According to franciscogardening, the birthplace of Pope Pius II. is the first independent urban complex at the time of the Italian Renaissance. The extension was designed by Bernardo Rossellino based on plans by Pius. The center is the main square, Piazza Pio II, with the Santa Maria Cathedral, a Gothic hall church with a renaissance facade, the Palazzo Piccolomini, the Palazzo Vescovile and the town hall (Palazzo Civico).
Old town of Pienza: facts
|Official title:||Historic center of Pienza|
|Cultural monument:||the heart of the birthplace of Pope Pius II with the Piazza Pius II, resembling a laterally sloping square, the cathedral with a marble altar by Bernardo Rossellino (1409-64) as well as the Palazzo Piccolomini, the main work of Bernardo Rossellino, and the Palazzo Borgia|
|Meaning:||first urban complex of the Italian Renaissance|
Old town of Pienza: history
|1405||Birth of Enea Silvio Piccolomini, from 1458 as Pius II Pope of the Roman Catholic Church|
|1459||Beginning of the new city building in the Renaissance style based on plans by Bernardo Rossellino|
|1459-62||Cathedral of Santa Maria Assunta|
|1462||largely completion of the new city building|
|1464||Death of Bernardo Rossellino and Pius II.|
Utopia of a Pope
With the emphasis of a tourism manager, Pius II wrote: »A hill rises above the Orcia Valley, the ridge of which forms a narrow platform a thousand paces long. There, where you look at the rising sun in winter, is a small, little-known place with healthy air, good wine and the best food. «The place was called Corsignano when Enea Silvio Piccolomini was born here as one of 14 siblings from five died shortly after birth and seven caught the plague. The only male offspring of a family belonging to the Sienese city nobility was a brilliant “high-flyer” who soaked up the education of the early Renaissance like a sponge. The model of this education was provided by antiquity, to which the later Pius II also orientated himself: In antiquity Aeneas bore the honorary title “pius”, “the pious”.
Above the door frame of the papal bedroom in the Piccolomini Palace is a realistic fresco of Pius II: A bald old man with a fringe of hair, a double chin, and an energetic nose. The crescents in the Piccolomini coat of arms are trophies: one for each victorious battle over the Turks. The first political act after the papal election was the convening of a congress of Christian rulers in Mantua in Lombardy to organize a new crusade. The pontiff came with Leon Battista Alberti, the grand master of avant-garde architecture in Florence. While the expedition against the powerful Ottoman Empire remained a pipe dream, the project of the papal ideal city of Pienza developed.
Why did Pius II have his polis built? He was not only attracted by a “city according to human dimensions”, but also playing in the sandpit of humanistic ideals – the world in miniature as will and imagination. From Aristotle to Vitruvius to Alberti, from ancient Rome to Florence to the northern hall church: Pienza is the sum of all quotations and is still all of a piece.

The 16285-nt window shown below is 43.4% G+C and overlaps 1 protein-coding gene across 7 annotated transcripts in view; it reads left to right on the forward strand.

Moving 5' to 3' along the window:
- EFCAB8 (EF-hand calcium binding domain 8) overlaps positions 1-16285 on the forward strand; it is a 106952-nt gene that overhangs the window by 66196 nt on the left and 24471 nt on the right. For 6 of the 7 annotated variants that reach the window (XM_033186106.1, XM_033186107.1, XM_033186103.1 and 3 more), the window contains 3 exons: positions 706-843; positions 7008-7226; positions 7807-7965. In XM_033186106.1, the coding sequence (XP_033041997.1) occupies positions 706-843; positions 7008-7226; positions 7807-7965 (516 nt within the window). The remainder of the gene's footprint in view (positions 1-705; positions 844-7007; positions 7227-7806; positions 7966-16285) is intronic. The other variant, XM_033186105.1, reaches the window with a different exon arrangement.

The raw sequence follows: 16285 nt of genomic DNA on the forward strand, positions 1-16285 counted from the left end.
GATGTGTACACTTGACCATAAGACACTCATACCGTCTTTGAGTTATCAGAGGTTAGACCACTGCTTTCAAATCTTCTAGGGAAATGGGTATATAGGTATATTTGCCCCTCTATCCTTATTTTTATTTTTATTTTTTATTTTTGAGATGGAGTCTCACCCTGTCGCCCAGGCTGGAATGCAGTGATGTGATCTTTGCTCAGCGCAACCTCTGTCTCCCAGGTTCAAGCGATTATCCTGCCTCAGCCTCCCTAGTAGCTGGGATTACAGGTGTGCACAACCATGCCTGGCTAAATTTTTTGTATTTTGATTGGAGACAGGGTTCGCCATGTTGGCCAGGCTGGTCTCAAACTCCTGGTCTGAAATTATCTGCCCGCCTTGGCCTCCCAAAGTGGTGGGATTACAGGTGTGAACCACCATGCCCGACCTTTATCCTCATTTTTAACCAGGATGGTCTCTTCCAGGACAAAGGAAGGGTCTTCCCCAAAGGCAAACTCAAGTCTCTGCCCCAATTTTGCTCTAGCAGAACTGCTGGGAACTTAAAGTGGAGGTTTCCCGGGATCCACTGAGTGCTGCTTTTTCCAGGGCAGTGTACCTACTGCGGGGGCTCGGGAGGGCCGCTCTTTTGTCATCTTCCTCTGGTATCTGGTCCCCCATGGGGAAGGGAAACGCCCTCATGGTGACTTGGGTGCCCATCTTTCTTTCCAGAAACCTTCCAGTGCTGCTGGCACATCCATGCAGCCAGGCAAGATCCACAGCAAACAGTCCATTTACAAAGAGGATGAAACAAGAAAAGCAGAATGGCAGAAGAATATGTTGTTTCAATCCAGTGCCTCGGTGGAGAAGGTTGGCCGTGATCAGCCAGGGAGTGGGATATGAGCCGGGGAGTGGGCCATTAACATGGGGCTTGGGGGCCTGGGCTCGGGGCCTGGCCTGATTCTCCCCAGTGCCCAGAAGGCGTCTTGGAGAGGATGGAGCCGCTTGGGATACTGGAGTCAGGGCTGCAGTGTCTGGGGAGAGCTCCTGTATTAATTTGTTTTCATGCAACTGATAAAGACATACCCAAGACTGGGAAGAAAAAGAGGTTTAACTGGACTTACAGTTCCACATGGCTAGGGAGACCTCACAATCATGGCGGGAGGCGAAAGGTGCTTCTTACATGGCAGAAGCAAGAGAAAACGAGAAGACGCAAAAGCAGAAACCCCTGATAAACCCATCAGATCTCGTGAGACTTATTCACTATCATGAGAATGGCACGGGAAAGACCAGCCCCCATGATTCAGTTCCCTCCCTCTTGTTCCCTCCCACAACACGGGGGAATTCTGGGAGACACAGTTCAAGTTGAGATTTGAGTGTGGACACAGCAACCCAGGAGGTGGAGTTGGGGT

The Alberti student Bernardo Rossellino was appointed as the builder, but it cannot be overlooked that the successor to Peter not only had a say in the construction of the cathedral. In order to gain space for the piazza in front of the cathedral, the choir was placed above the precipice that delimits Pienza from the south. The three-part facade of the church with the round arches supported by two pairs of columns placed on top of each other, however, corresponds to the ancient backdrop. When entering the cathedral – the Pope hoped the visitor would pause, moved – the scene changes: Gothic meant piety to him, but since he was not a mystic but a rationalist, he left the walls white and the tracery windows made by the masters of the Milan cathedral builders colorless. He wanted a “glass house” full of light, that makes the only pictures in the chapel wreath – rather old-fashioned saints Sienese style on a gold background – shine. The Pope liked the total work of art so much that he banned lay funerals, wall paintings, the addition of further chapels and other changes with a bull for all time.
The town hall including the loggia, the bishop’s palace built by the Borgia and the Piccolomini palace, modeled on the Florentine Palazzo Rucellai by Rossellino, make the trapezoidal piazza the navel of Pienza. But since Pius II would not have been a ruler without subjects, he invited his citizens to linger on the sweeping stone benches that move the palazzo and agora. The representative of God even allowed the poor sinners to look into the courtyard surrounded by a portico and a hanging garden with exotic flora and picturesque vedute.
At the pressure of the Pope, other cardinals in addition to the Borgia were involved in urban design and had palaces built, which had to be replaced by the homes of the locals. Instead of the 10,000 ducats estimated by Rossellino, the new city finally cost five times as much. This in no way angered Pius II, and he consoled his court architect with 1,000 ducats and a purple cloak.